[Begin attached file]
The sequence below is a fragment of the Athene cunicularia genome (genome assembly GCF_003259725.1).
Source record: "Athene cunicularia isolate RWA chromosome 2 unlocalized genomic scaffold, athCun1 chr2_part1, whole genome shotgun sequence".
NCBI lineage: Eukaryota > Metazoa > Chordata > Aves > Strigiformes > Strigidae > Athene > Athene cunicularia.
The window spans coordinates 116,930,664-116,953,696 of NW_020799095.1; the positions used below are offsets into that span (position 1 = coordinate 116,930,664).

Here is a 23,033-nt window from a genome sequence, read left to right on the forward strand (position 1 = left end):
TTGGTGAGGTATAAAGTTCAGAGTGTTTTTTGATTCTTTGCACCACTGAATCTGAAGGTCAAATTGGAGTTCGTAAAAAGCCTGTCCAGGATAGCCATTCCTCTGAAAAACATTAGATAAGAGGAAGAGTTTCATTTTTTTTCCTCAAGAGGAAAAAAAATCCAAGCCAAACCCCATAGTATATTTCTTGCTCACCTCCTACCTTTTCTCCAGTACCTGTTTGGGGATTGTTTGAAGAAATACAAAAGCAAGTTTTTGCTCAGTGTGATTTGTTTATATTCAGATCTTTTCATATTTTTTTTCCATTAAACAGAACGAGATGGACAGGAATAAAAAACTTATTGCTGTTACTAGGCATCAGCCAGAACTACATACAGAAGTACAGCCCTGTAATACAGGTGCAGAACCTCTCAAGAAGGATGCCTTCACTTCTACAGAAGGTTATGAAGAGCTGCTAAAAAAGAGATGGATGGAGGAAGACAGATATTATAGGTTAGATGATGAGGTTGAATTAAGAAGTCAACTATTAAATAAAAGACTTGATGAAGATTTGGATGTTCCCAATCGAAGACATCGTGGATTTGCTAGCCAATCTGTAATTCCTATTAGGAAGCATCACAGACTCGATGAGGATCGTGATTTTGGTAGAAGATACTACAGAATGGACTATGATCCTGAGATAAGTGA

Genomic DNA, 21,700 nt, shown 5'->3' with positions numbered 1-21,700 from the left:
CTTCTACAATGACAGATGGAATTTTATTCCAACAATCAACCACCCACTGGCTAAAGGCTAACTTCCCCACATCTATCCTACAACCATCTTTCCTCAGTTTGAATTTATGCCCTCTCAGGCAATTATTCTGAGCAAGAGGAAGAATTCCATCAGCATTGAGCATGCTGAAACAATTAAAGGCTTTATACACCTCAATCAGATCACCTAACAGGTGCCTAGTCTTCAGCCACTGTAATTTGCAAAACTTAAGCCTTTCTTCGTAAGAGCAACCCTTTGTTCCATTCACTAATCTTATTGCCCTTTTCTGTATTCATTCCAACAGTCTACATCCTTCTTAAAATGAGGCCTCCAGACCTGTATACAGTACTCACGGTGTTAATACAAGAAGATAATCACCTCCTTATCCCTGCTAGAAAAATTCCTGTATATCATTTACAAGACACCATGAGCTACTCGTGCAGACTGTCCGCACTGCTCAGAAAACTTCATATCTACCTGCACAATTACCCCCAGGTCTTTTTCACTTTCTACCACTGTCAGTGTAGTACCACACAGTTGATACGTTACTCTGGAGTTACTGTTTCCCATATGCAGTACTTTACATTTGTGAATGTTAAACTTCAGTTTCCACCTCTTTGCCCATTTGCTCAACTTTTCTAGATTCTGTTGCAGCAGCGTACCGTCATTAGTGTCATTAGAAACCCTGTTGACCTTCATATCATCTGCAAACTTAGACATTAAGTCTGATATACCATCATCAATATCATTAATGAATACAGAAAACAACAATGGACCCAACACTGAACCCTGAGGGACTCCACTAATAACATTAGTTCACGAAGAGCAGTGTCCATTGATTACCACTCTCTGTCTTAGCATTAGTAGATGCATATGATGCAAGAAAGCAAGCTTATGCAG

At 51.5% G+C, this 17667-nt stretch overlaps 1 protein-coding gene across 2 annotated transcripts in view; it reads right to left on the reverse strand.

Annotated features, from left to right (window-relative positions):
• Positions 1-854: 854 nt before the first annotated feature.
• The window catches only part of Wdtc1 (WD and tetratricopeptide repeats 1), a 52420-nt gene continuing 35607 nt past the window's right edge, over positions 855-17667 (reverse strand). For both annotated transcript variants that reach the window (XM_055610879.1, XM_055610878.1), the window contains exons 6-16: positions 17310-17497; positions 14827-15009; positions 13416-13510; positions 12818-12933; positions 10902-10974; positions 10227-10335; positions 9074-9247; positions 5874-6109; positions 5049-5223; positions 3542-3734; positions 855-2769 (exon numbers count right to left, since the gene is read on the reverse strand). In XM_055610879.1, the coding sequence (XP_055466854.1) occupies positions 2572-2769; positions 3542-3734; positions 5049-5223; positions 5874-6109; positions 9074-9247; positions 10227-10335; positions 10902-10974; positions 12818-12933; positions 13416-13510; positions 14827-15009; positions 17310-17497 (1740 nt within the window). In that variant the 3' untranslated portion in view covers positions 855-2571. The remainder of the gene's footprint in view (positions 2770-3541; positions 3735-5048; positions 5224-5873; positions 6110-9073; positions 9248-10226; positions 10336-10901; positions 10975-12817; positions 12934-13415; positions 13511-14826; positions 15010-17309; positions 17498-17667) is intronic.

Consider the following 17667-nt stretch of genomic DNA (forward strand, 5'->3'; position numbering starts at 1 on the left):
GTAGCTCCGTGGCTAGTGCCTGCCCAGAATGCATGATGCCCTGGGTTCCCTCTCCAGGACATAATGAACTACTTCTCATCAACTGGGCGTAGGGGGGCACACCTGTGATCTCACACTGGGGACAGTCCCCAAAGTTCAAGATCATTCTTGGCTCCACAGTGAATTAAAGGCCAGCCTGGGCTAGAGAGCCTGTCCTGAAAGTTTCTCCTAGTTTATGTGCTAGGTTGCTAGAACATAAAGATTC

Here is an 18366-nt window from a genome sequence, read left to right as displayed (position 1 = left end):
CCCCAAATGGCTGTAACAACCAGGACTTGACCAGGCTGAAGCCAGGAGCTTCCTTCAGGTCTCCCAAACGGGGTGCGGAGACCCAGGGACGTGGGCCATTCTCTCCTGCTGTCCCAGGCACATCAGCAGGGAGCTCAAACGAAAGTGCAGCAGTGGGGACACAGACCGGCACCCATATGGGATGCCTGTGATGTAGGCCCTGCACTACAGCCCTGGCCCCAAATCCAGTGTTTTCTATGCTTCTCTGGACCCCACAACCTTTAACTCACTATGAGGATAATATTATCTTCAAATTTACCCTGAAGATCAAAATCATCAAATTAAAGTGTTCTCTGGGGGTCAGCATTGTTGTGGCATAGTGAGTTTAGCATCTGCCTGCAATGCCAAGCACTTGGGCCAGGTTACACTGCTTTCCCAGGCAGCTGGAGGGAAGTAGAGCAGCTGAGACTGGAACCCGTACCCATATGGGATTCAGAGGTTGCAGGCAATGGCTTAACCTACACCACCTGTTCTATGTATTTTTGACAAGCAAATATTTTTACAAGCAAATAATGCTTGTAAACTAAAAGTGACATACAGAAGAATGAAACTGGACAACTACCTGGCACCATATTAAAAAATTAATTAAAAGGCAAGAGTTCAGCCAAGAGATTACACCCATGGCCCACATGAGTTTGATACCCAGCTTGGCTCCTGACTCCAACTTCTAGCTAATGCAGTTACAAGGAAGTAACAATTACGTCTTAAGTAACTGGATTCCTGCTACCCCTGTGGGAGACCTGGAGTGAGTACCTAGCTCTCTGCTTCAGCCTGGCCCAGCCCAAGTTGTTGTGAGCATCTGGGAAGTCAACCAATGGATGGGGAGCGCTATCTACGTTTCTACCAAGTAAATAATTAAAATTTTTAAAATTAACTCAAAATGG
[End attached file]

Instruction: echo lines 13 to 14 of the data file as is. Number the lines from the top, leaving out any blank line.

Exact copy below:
Consider the following 17667-nt stretch of genomic DNA (forward strand, 5'->3'; position numbering starts at 1 on the left):
GTAGCTCCGTGGCTAGTGCCTGCCCAGAATGCATGATGCCCTGGGTTCCCTCTCCAGGACATAATGAACTACTTCTCATCAACTGGGCGTAGGGGGGCACACCTGTGATCTCACACTGGGGACAGTCCCCAAAGTTCAAGATCATTCTTGGCTCCACAGTGAATTAAAGGCCAGCCTGGGCTAGAGAGCCTGTCCTGAAAGTTTCTCCTAGTTTATGTGCTAGGTTGCTAGAACATAAAGATTC